Multiple deaths and incidents show risks workers face
Two worker deaths last month involving vehicles, two serious incidents involving dangerous gasses and a serious injury incident the previous month are disturbing, says a health and safety organisation.
MinEx, the mining and quarrying sector’s health and safety council, says the incidents show the need for much more training on proper procedures and having detailed risk assessments done by competent people.
Joe Edwards, who is MinEx Chair, says his sector had to improve its training and procedures after the Pike River disaster.
“Two deaths, a serious injury and three high risk incidents in just over a month remind us of the risks that workers in many workplaces continue to face.
“We sincerely hope there will never be another Pike River but these recent incidents show the risks are still there for many workers.”
In late August a man died in an incident involving mobile plant at a Balclutha work site; the next day a person died at the scene after being hit by a vehicle in a logging yard in Palmerston North. Earlier in the month, two workers at a North Shore factory which handles solvents were overcome by fumes in a tank. Three firefighters came to their aid. All were taken to hospital and later discharged.
At the start of the month a worker at a West Coast demolition waste landfill was hospitalised in a critical condition after becoming overcome by fumes at the bottom of an excavation at the fill site. In July, an Auckland construction site worker was crushed and severely injured by a reversing crane.
Joe Edwards is also Chair of New Zealand Mines Rescue Service. It’s one of the organisations that provides risk assessments, development and training of safe procedures, emergency management and first response, including rescue in atmospheres where people can’t breathe. Mines Rescue provides these specialist services to a broad range of sectors including construction, dairying, tunnels, quarries and mines.
He says there is a likely common link in August/July’s incidents.
“Work is not being properly planned nor adequately risk-assessed to keep people safe and fully aware of hazards.
“Crushing by vehicles remains a key cause of worker death across a number of sectors. You need training on how to assess those risks and manage them.”
Mr Edwards says risks multiply when workers are in enclosed spaces such as tanks and tunnels.
Mines Rescue has volunteer teams based at its headquarters near Greymouth as well as Auckland and Huntly. These and the underground mine rescue teams at OceanaGold’s operations at Macraes near Dunedin and at Waihi are the only organisations outside the Defence Force which train and equip teams to use specialist long-duration breathing apparatus.
Any incident in a tunnel or underground mine longer than 150m requires a First Response team on site and support from Mines Rescue and it is called in to other incidents such as Whakaari White Island after the 2019 eruption.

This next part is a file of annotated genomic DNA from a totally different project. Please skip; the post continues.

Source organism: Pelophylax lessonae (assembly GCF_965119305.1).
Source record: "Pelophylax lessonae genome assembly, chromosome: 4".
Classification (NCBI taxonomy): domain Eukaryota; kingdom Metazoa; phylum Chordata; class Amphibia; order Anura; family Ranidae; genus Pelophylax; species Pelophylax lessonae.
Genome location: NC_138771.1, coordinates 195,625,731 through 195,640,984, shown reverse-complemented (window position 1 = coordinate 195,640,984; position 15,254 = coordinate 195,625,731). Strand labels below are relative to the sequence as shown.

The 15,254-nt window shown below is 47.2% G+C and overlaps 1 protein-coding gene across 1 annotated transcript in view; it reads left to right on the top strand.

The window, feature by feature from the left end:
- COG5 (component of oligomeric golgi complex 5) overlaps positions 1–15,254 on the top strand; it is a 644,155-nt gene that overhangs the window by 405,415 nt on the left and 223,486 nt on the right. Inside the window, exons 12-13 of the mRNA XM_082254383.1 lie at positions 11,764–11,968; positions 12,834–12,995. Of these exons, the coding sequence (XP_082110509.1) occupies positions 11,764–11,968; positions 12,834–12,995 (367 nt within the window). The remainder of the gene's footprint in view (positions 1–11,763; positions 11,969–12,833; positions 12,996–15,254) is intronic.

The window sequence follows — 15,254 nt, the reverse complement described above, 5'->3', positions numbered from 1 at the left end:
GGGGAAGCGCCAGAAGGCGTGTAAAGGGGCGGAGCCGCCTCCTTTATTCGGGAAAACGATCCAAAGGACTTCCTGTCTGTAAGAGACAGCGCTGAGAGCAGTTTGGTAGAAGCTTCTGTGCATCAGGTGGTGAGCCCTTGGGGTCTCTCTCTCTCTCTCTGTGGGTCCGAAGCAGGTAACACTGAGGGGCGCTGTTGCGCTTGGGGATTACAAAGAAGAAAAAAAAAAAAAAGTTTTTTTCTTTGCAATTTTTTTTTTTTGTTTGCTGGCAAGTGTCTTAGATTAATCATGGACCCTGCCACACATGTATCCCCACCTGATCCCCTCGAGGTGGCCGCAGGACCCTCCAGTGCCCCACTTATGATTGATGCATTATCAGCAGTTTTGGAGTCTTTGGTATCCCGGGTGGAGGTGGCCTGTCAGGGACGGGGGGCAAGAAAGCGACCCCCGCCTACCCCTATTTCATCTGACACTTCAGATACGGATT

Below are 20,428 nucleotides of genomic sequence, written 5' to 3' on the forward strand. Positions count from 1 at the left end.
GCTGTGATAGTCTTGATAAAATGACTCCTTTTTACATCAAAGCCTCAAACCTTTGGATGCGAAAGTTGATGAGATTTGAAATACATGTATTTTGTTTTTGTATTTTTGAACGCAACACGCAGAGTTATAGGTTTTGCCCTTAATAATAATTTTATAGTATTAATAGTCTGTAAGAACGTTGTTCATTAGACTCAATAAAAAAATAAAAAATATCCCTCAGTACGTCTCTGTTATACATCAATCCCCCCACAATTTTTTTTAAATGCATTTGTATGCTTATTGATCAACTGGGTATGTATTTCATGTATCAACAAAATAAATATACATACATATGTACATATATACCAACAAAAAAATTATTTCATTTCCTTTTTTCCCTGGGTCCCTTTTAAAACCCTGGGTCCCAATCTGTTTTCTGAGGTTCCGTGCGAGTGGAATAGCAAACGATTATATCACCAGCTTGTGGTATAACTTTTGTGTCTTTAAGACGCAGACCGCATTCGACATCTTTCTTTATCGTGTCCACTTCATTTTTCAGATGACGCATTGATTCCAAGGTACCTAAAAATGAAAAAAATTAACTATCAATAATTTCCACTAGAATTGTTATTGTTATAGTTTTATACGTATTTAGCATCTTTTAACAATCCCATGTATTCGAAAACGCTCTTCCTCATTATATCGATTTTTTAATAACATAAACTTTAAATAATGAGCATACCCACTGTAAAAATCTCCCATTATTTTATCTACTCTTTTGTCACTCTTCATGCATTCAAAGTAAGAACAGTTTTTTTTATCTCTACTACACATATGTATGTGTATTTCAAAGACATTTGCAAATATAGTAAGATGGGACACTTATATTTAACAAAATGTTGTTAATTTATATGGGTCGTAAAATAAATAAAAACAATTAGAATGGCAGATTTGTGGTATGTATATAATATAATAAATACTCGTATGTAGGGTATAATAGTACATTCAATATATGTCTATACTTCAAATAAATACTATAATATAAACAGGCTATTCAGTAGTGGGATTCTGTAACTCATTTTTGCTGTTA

Mines Rescue also provides assistance in post event incident investigations and business recovery phases.
“Mines Rescue is only funded by levies on select mines and tunnels, but the service goes much wider,” says Joe Edwards.
Some sectors have seen the worth of the training and specialised skills that Mines Rescue can supply. KiwiRail has engaged Mines Rescue for training, specialised safety work and setting up its First Response capability.
“Assisting businesses with emergency preparedness and on-site First Response is an important service. You can’t always rely on the emergency services who are stretched thin or may be some distance away due to the remoteness of a site.’’
Joe Edwards says the pressure on Fire and Emergency New Zealand (FENZ) and other emergency services as well as urban traffic delays increase the requirement for employers to ensure they have robust and tested emergency plans and first responders at work sites.
“All work sites need to have proper training and risk assessments so they understand what they might face, reduce those risks and be their own first responders if something does happen.”
He says FENZ, Police and Mines Rescue have strong working relationships and respect of the services each offer in an emergency.
“They recognise the calibre of Mines Rescue’s handful of dedicated staff and the skilled voluntary brigade members, generally drawn from the mining and tunnelling sectors and supported by their employers to attend training.”
Even more importantly, he says New Zealand workplaces need to lift their training and get better procedures and risk management in place, as mines and tunnels have and quarries are now required to do, since 29 men died at Pike River in 2010.
“We’ve got to have more focus on prevention of injuries and harm, at the top of the cliff rather than rescues at the bottom – and that was starkly and sadly illustrated in the last couple of months,” says Joe Edwards.
Contact: Joe Edwards, Chair of MinEx and NZ Mines Rescue 021 569 126